Blackpool visit new champions Manchester United on Sunday knowing that their chances of Premier League survival could well rest on securing an unlikely three points at Old Trafford. It is fitting that the season’s climax should bring together two managers who have played such a prominent role in this strangest of seasons. The League Managers Association (LMA) and Premier League are yet to announce their respective managers of the year, yet despite their teams being at opposite ends of the table, Sir Alex Ferguson and Ian Holloway are surely strong contenders.
There is a strong argument that Ferguson’s achievements this season rank among his greatest, in guiding Manchester United to a record 19th title and a third Champions League final in four years, with perhaps the weakest squad he has had available to him for some time. Despite defeats to Arsenal, Chelsea and Liverpool, and the worst away record of any Premier League winners ever, the Red Devils have shown astonishing resilience, somehow remaining undefeated until February en route to reclaiming their crown. As ever, Ferguson has been the mastermind. His savvy rotation mitigated the effects of an injury list which deprived him of key figures like Rio Ferdinand, Darren Fletcher, Ji-Sung Park and Antonio Valencia at important stages, and withstood the potentially destabilising impact of the Wayne Rooney contract saga in the Autumn. He also invested wisely in the summer (£7m for Bebe apart perhaps); at £6m, Javier Hernandez was the biggest bargain and most important signing anywhere in Europe. A significant outlay was spent on Chris Smalling, a gamble on a youngster with just 13 prior top flight appearances to his name, but the centre-back’s composed performances suggest that he is well on his way to being Ferdinand’s long-term successor.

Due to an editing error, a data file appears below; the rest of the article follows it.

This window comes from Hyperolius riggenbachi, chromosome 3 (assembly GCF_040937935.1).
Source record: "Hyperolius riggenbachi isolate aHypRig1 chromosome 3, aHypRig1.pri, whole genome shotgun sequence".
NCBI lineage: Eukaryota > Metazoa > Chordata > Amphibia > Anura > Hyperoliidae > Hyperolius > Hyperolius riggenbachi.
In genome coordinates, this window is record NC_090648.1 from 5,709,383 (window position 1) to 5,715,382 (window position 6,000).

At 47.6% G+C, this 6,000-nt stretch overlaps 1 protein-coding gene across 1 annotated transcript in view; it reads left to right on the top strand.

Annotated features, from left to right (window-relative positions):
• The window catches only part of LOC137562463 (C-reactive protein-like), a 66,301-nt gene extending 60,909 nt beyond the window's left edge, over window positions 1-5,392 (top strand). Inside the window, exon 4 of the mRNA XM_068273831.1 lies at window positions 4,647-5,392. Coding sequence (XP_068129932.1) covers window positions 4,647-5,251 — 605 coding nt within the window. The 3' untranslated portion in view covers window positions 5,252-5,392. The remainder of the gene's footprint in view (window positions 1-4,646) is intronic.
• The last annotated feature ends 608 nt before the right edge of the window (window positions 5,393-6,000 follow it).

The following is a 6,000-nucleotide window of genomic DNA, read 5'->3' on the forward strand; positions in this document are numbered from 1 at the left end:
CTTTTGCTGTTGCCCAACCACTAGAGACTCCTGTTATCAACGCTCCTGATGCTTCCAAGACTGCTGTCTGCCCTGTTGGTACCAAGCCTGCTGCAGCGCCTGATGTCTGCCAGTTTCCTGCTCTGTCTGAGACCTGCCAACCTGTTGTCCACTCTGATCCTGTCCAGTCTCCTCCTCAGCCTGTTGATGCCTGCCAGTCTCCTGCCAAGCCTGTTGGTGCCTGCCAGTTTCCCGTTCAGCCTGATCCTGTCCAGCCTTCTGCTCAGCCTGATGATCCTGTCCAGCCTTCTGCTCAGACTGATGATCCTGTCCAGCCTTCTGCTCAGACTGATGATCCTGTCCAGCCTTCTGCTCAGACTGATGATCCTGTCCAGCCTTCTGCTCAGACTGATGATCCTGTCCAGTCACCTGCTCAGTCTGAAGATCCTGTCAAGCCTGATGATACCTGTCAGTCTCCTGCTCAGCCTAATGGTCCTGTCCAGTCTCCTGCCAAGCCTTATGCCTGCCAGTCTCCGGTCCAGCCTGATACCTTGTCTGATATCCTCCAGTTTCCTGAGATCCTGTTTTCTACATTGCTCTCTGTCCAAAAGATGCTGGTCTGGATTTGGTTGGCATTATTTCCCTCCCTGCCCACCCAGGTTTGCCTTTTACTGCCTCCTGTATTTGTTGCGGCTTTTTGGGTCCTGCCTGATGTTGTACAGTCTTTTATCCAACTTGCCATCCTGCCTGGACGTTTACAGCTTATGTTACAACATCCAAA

Holloway, despite Blackpool being on the brink of relegation, is nevertheless conceivably an even more deserving candidate for manager of the year honours. His work in keeping a Blackpool team with such drastically limited resources in contention until the final day is nothing short of heroic. Holloway has taken a squad full of individuals previously barely considered good enough even for the second tier and put up one hell of a fight. DJ Campbell, a big money flop at Leicester, now has 13 Premier League goals to his name. Luke Varney, Gary Taylor-Fletcher, and player of the year David Vaughan have all risen to greater heights than even they probably expected. The there is Charlie Adam. One of Holloway’s first acts as Blackpool manager was to secure the then-loanee from Rangers reserves on a permanent deal, and under his care the Scottish playmaker has blossomed into a PFA Player of the Year nominee, while more illustrious Old Firm stars have struggled to make an impact in the league below.
That Blackpool have managed to stay in touch with the relegation fight, beat Tottenham and Liverpool (twice) and done so playing expansive (if a touch na